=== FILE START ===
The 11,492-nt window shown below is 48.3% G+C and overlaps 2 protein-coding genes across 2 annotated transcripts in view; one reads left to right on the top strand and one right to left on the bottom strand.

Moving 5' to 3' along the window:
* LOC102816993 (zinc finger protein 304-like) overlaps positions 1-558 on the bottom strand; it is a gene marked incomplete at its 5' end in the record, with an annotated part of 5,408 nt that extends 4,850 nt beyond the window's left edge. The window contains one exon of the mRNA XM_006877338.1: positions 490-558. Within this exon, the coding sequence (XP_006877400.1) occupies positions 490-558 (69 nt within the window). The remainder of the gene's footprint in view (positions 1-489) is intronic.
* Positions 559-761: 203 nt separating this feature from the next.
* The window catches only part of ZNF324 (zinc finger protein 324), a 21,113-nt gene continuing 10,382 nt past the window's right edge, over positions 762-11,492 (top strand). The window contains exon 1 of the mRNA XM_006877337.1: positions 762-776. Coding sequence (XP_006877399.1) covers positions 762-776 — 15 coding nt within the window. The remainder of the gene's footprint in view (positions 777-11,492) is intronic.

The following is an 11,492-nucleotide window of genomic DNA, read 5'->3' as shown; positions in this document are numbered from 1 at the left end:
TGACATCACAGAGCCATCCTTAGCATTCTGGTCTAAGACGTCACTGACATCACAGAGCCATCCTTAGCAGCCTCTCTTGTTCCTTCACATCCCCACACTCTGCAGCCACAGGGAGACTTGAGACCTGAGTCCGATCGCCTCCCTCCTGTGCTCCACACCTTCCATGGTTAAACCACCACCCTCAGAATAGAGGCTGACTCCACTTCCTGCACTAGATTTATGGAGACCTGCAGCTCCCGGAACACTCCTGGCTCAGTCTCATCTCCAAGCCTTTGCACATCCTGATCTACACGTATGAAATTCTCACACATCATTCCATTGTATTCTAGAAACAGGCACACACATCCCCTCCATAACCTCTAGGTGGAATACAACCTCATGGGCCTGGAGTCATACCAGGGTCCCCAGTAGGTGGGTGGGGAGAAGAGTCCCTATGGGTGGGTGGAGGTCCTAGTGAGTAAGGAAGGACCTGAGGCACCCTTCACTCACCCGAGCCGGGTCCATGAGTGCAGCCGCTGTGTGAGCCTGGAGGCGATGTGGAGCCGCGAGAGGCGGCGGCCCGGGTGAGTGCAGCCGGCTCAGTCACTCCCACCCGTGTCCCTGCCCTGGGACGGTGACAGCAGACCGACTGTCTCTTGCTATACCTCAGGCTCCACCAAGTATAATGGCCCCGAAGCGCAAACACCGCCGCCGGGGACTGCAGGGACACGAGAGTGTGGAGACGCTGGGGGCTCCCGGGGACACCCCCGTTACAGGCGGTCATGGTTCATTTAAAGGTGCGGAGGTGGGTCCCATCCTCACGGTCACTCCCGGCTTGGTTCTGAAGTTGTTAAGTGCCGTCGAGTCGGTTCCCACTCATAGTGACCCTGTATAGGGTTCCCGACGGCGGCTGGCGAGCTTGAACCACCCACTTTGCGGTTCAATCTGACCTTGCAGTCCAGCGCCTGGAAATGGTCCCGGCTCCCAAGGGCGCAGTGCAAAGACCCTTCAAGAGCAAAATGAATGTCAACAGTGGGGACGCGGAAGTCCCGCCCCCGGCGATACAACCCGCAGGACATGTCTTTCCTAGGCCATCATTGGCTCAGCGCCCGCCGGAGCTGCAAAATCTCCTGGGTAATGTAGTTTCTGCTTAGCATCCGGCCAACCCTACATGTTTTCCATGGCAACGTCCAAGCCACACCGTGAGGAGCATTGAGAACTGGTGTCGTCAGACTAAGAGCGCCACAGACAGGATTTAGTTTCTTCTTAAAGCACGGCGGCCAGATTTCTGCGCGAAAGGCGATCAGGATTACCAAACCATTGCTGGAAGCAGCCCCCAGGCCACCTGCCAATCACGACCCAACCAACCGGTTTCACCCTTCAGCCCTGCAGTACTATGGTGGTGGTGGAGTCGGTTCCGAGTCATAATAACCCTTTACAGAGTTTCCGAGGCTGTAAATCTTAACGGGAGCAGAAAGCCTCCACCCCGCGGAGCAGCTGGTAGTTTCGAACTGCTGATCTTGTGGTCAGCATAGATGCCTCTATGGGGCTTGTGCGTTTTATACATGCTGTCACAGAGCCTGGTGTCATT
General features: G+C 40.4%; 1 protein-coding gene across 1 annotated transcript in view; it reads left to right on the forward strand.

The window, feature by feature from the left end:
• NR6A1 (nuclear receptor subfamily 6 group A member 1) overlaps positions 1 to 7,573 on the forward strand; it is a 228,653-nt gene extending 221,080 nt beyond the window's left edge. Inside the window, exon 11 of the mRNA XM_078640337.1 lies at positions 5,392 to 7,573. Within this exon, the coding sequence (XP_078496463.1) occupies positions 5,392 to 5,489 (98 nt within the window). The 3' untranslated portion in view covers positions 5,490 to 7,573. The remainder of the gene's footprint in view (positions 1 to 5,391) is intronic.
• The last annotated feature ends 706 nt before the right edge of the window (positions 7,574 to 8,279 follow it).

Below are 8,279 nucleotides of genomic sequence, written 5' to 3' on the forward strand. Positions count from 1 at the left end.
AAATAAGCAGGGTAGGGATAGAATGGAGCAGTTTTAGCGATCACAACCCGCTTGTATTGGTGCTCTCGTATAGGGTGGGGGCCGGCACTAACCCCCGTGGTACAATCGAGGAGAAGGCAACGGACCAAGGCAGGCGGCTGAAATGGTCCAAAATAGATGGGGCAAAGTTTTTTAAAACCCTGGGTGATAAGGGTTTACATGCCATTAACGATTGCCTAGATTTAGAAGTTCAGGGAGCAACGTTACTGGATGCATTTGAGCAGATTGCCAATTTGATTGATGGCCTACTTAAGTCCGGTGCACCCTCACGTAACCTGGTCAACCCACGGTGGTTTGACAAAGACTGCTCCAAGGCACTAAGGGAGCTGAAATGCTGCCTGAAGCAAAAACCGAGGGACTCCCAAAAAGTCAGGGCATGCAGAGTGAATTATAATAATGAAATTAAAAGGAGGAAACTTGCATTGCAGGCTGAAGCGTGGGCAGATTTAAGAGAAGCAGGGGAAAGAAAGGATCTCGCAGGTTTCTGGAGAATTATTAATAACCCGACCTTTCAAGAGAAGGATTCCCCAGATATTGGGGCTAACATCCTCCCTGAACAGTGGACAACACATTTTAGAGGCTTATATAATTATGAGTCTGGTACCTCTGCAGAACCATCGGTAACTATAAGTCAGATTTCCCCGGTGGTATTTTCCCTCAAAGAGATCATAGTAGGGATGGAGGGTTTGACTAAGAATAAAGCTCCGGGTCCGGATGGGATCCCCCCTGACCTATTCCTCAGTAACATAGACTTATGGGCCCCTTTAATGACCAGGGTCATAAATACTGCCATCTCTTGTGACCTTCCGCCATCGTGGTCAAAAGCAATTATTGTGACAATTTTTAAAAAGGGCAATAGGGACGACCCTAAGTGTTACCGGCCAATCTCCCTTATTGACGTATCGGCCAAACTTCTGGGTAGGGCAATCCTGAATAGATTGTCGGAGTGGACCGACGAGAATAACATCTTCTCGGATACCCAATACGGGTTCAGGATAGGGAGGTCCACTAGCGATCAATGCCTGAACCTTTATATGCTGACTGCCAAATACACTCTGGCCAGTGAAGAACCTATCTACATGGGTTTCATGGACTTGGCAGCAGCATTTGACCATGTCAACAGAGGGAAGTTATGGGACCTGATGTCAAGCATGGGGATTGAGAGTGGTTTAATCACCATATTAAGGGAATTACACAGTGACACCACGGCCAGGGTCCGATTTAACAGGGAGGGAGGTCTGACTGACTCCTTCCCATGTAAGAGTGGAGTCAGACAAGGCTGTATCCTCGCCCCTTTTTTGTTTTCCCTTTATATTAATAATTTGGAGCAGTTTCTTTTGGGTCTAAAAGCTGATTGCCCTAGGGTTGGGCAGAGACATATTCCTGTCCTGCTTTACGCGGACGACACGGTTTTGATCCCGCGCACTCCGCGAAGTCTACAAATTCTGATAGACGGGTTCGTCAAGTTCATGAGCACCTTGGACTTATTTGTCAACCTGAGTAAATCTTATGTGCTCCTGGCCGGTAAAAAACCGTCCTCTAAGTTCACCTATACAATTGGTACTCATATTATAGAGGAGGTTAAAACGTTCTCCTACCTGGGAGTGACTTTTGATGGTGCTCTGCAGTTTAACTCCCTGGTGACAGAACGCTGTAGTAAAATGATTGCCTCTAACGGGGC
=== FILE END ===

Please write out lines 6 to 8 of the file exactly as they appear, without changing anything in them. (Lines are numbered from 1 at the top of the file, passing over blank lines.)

The following is an 11,492-nucleotide window of genomic DNA, read 5'->3' as shown; positions in this document are numbered from 1 at the left end:
TGACATCACAGAGCCATCCTTAGCATTCTGGTCTAAGACGTCACTGACATCACAGAGCCATCCTTAGCAGCCTCTCTTGTTCCTTCACATCCCCACACTCTGCAGCCACAGGGAGACTTGAGACCTGAGTCCGATCGCCTCCCTCCTGTGCTCCACACCTTCCATGGTTAAACCACCACCCTCAGAATAGAGGCTGACTCCACTTCCTGCACTAGATTTATGGAGACCTGCAGCTCCCGGAACACTCCTGGCTCAGTCTCATCTCCAAGCCTTTGCACATCCTGATCTACACGTATGAAATTCTCACACATCATTCCATTGTATTCTAGAAACAGGCACACACATCCCCTCCATAACCTCTAGGTGGAATACAACCTCATGGGCCTGGAGTCATACCAGGGTCCCCAGTAGGTGGGTGGGGAGAAGAGTCCCTATGGGTGGGTGGAGGTCCTAGTGAGTAAGGAAGGACCTGAGGCACCCTTCACTCACCCGAGCCGGGTCCATGAGTGCAGCCGCTGTGTGAGCCTGGAGGCGATGTGGAGCCGCGAGAGGCGGCGGCCCGGGTGAGTGCAGCCGGCTCAGTCACTCCCACCCGTGTCCCTGCCCTGGGACGGTGACAGCAGACCGACTGTCTCTTGCTATACCTCAGGCTCCACCAAGTATAATGGCCCCGAAGCGCAAACACCGCCGCCGGGGACTGCAGGGACACGAGAGTGTGGAGACGCTGGGGGCTCCCGGGGACACCCCCGTTACAGGCGGTCATGGTTCATTTAAAGGTGCGGAGGTGGGTCCCATCCTCACGGTCACTCCCGGCTTGGTTCTGAAGTTGTTAAGTGCCGTCGAGTCGGTTCCCACTCATAGTGACCCTGTATAGGGTTCCCGACGGCGGCTGGCGAGCTTGAACCACCCACTTTGCGGTTCAATCTGACCTTGCAGTCCAGCGCCTGGAAATGGTCCCGGCTCCCAAGGGCGCAGTGCAAAGACCCTTCAAGAGCAAAATGAATGTCAACAGTGGGGACGCGGAAGTCCCGCCCCCGGCGATACAACCCGCAGGACATGTCTTTCCTAGGCCATCATTGGCTCAGCGCCCGCCGGAGCTGCAAAATCTCCTGGGTAATGTAGTTTCTGCTTAGCATCCGGCCAACCCTACATGTTTTCCATGGCAACGTCCAAGCCACACCGTGAGGAGCATTGAGAACTGGTGTCGTCAGACTAAGAGCGCCACAGACAGGATTTAGTTTCTTCTTAAAGCACGGCGGCCAGATTTCTGCGCGAAAGGCGATCAGGATTACCAAACCATTGCTGGAAGCAGCCCCCAGGCCACCTGCCAATCACGACCCAACCAACCGGTTTCACCCTTCAGCCCTGCAGTACTATGGTGGTGGTGGAGTCGGTTCCGAGTCATAATAACCCTTTACAGAGTTTCCGAGGCTGTAAATCTTAACGGGAGCAGAAAGCCTCCACCCCGCGGAGCAGCTGGTAGTTTCGAACTGCTGATCTTGTGGTCAGCATAGATGCCTCTATGGGGCTTGTGCGTTTTATACATGCTGTCACAGAGCCTGGTGTCATT
General features: G+C 40.4%; 1 protein-coding gene across 1 annotated transcript in view; it reads left to right on the forward strand.